Congenital hypothyroidism is a condition that affects infants from birth and results from a missing or abnormally developed thyroid gland, abnormal production of thyroid hormones or a failure of the pituitary gland to stimulate thyroid hormone production. It affects approximately 1 in 3000 to 4000 newborn infants and early diagnosis and treatment is very important to achieve a good outcome.Treatment of congenital hypothyroidism consists of a daily dose of thyroid hormone (thyroxine). However, the initial dose of thyroxine required to improve outcomes for infants with this condition is unclear and has been the subject of several studies. Some studies have suggested that when infants with congenital hypothyroidism are treated with a higher dose of thyroxine compared with the standard dose, this results in earlier normalisation of the their thyroid hormones and leads to better developmental outcome and intelligence.

Cochrane Database of Systematic Reviews: Plain Language Summaries [Internet] - John Wiley & Sons, Ltd.

Version: 2009

Postnatal thyroid hormones for respiratory distress syndrome in preterm infants

In preterm infants with breathing problems after birth, there is no evidence that thyroid hormone treatment given immediately after delivery reduces the severity of breathing difficulties or improves outcomes. Infants born prematurely are at risk of breathing problems due to lack of surfactant production by the lungs in the first days after birth. In animal research, thyroid hormones given before birth stimulate surfactant production and reduce the incidence and severity of breathing problems. This review found two small trials that compared the use of thyroid hormones to no treatment in infants with breathing problems in the first hours after birth. No benefit was found from use of these hormones on severity of breathing problems or complications that occurred as a result of these breathing problems. The effect on longer term development was not reported.

Cochrane Database of Systematic Reviews: Plain Language Summaries [Internet] - John Wiley & Sons, Ltd.

Version: 2008

Antithyroid drug regimen for treating Graves' hyperthyroidism

People who have Graves' hyperthyroidism have thyroid glands which are releasing too much thyroid hormone. This can cause goitres (swelling in the neck around the thyroid gland), sweating, bowel or menstrual problems, and other, especially eye symptoms (ophthalmopathy). Treatments include anti‐thyroid drugs, surgery or radiation to reduce thyroid tissue. There are several choices to be made when considering the drug treatment of Graves' hyperthyroidism including the choice of drug, dose, duration of therapy, addition of thyroid hormone (thyroxine) and when to discontinue therapy. The antithyroid drugs which were used in the included randomised controlled trials (RCTs) comprised carbimazole, propylthiouracil and methimazole.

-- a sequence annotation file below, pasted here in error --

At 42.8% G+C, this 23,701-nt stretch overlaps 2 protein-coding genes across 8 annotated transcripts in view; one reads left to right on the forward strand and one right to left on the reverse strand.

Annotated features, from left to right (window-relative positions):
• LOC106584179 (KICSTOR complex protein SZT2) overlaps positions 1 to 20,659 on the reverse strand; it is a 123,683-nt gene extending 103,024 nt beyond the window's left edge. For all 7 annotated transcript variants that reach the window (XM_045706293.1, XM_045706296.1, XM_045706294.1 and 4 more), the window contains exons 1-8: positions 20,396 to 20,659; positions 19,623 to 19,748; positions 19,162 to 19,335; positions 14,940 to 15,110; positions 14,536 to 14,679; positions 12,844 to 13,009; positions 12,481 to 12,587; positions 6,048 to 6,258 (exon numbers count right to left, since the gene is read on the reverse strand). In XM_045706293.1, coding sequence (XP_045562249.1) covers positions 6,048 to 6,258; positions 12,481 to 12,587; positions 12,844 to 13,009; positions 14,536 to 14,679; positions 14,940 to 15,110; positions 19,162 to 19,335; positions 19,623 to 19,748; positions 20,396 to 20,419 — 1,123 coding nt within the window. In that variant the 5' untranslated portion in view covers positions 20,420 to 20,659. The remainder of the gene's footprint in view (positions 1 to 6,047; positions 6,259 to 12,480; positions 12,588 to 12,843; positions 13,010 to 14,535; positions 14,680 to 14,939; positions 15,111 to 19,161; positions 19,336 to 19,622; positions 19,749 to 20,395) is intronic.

Cochrane Database of Systematic Reviews: Plain Language Summaries [Internet] - John Wiley & Sons, Ltd.

Version: 2010

Prophylactic postnatal thyroid hormones for prevention of morbidity and mortality in preterm infants

A systematic review of the data from randomised controlled trials provides no evidence that routine thyroid hormone therapy is effective in preventing problems in preterm babies or improves their developmental outcomes. Thyroid hormones are needed for the normal growth and maturity of the central nervous system, as well as the heart and lungs. Children born without sufficient thyroid hormones can develop serious mental retardation. It is believed that low levels of thyroid hormones in the first few weeks after birth (transient hyperthyroxinaemia) in preterm babies born before 34 weeks may contribute to this abnormal development. The review of trials found no evidence that using thyroid hormones routinely in preterm babies is effective in reducing the risk of problems caused by transiently low levels of thyroid hormones.

Cochrane Database of Systematic Reviews: Plain Language Summaries [Internet] - John Wiley & Sons, Ltd.

Version: 2008

Interventions to reduce harm to women and their children from untreated low levels of thyroid hormone in pregnancy